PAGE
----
The power sector, especially the distribution segment, is one of the key focus areas of the current government. Several steps have been taken to revive the distribution segment, which has been dealing with issues like ageing infrastructure, high operational losses and financial fragility. Prior to the launch of the Ujwal Discom Assurance Yojana in November 2015, two key schemes that were key in this regard were the Integrated Power Development Scheme (IPDS) and the Deendayal Upadhyaya Gram Jyoti Yojana (DDUGJY).
The IPDS and DDUGJY were approved by the cabinet in November 2014 and December 2014 respectively, with the aim of augmenting the urban and rural sub-transmission and distribution networks and increasing the quality and reliability of power supply. An update on the status of both these schemes…
The IPDS mainly aims to strengthen the sub-transmission and distribution networks in urban areas by reducing aggregate technical and commercial (AT&C) losses; undertaking metering at distribution transformers (DTs), feeders, etc.; and establishing an IT-enabled energy accounting system to improve billing and collection efficiency.
The Power Finance Corporation (PFC) is the nodal agency for implementing the scheme, which is also being monitored by a project management agency under the Ministry of Power.
The scheme’s total outlay is around Rs 326 billion, including a gross budgetary support of Rs 253 billion from the central government. The total amount includes Rs 253 billion for the development of sub-transmission and distribution infrastructure, Rs 30 billion for the renovation and modernisation of substations and lines, Rs 17 billion for metering at the consumer end, DTs and feeders, and Rs 3.5 billion for implementing enterprise resource planning. The Restructured Accelerated Power Development and Reforms Programme (R-APDRP) has been merged with the IPDS for the Twelfth and Thirteenth Plan periods. The outlay of Rs 440 billion, including budgetary support of Rs 227.27 billion, for the R-APDRP has been carried forward to the IPDS.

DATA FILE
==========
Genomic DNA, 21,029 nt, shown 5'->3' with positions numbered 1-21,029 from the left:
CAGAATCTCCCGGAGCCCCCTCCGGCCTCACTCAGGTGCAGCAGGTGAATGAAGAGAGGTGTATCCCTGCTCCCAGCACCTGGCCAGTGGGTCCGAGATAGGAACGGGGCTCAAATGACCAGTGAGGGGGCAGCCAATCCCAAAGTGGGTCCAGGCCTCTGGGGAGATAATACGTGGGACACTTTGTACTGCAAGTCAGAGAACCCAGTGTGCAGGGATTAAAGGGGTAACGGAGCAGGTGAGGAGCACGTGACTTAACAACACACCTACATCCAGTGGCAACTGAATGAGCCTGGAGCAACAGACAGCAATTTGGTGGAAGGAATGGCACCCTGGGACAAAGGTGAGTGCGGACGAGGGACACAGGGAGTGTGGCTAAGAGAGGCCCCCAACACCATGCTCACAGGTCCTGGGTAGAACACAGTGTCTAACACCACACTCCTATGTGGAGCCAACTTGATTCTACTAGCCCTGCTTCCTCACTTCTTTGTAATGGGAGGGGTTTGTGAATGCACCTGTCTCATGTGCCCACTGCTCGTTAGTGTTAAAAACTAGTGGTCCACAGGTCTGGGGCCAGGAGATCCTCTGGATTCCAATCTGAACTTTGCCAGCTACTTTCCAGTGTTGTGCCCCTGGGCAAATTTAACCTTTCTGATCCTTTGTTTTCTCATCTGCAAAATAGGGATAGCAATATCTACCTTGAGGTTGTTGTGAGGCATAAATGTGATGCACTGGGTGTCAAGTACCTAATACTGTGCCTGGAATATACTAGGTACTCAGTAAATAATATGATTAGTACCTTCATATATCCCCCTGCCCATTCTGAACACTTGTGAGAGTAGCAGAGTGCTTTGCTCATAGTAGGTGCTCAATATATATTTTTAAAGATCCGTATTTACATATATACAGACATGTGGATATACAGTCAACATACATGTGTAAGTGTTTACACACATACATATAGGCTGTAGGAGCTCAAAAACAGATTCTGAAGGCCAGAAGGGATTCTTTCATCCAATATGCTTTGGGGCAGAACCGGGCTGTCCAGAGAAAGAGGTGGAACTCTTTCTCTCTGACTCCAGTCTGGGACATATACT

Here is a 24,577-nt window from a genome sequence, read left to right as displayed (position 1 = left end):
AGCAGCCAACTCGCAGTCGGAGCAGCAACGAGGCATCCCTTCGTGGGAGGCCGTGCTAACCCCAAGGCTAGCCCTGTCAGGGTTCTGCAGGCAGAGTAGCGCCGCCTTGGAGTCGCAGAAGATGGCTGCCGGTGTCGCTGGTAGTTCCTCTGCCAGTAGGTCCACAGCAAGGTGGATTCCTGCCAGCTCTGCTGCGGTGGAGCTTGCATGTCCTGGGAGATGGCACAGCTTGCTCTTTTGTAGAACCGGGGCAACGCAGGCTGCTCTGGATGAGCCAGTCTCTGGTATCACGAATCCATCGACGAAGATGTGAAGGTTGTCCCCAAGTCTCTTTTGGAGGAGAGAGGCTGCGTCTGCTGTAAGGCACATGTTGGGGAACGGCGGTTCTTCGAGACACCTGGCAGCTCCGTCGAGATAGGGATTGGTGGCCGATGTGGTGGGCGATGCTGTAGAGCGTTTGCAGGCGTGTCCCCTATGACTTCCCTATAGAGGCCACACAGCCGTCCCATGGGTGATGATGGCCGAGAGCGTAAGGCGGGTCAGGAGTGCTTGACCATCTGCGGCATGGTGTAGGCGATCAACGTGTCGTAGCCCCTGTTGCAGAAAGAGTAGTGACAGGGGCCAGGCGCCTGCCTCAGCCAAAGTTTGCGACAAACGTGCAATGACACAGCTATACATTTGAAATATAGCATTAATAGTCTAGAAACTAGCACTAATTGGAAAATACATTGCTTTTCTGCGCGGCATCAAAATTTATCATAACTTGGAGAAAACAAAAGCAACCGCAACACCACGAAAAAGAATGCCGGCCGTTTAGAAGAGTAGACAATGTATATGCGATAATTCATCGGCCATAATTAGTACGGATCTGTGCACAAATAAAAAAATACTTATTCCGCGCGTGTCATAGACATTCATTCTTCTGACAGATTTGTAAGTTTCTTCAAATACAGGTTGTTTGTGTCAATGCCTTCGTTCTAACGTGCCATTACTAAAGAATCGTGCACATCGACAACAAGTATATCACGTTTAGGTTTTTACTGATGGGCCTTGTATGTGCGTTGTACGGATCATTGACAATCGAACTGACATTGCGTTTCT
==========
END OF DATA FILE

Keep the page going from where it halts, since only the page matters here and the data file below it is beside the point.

As of April 2016, the monitoring committee has sanctioned detailed project reports (DPRs) worth Rs 248.38 billion for 3,486 towns. For the remaining towns, DPRs are being appraised by PFC while some have already been appraised. Standard guidelines, technical specifications and bid documents have been issued and the centralised procurement of high-value items is in progress.
Meanwhile, under Part A of the R-APDRP, 1,222 out of 1,405 towns have gone live. Part B aims to strengthen and upgrade the distribution network across 1,221 towns. Under Part B, works had been awarded for 1,217 towns, of which work is in progress in 723 towns and has been completed in 425 towns, as of March 2016. Further, the number of towns targeted for completion of works in 2016-17 has been increased from 358 to 500. For analysing post-go-live reports for Part A towns, an online system is being developed, which will eventually be migrated to the national power portal. In addition, under the IPDS, a first-of-its-kind impact assessment study of IT enablement has been undertaken in 14 states.
The new initiatives under this scheme include a study on the segregation of commercial losses from overall AT&C losses in 10 pilot towns in Andhra Pradesh, Haryana, Himachal Pradesh, Gujarat, Maharashtra, Madhya Pradesh, Telangana, Uttarakhand, Uttar Pradesh and West Bengal. Meanwhile, inputs are awaited from Haryana, Himachal Pradesh, Maharashtra, Uttar Pradesh and West Bengal. A study of 10 discoms that have witnessed a decline in AT&C losses in the past five years is also being undertaken. A new mobile application for the distribution segment, called URJA, is being developed as well. For this application, states will be required to provide daily feeder-wise system average interruption frequency index data/ system average interruption duration index data, publish daily outage schedule and provide daily town-wise feeder meter reading information and operationalise the “1912” short code for electricity complaints.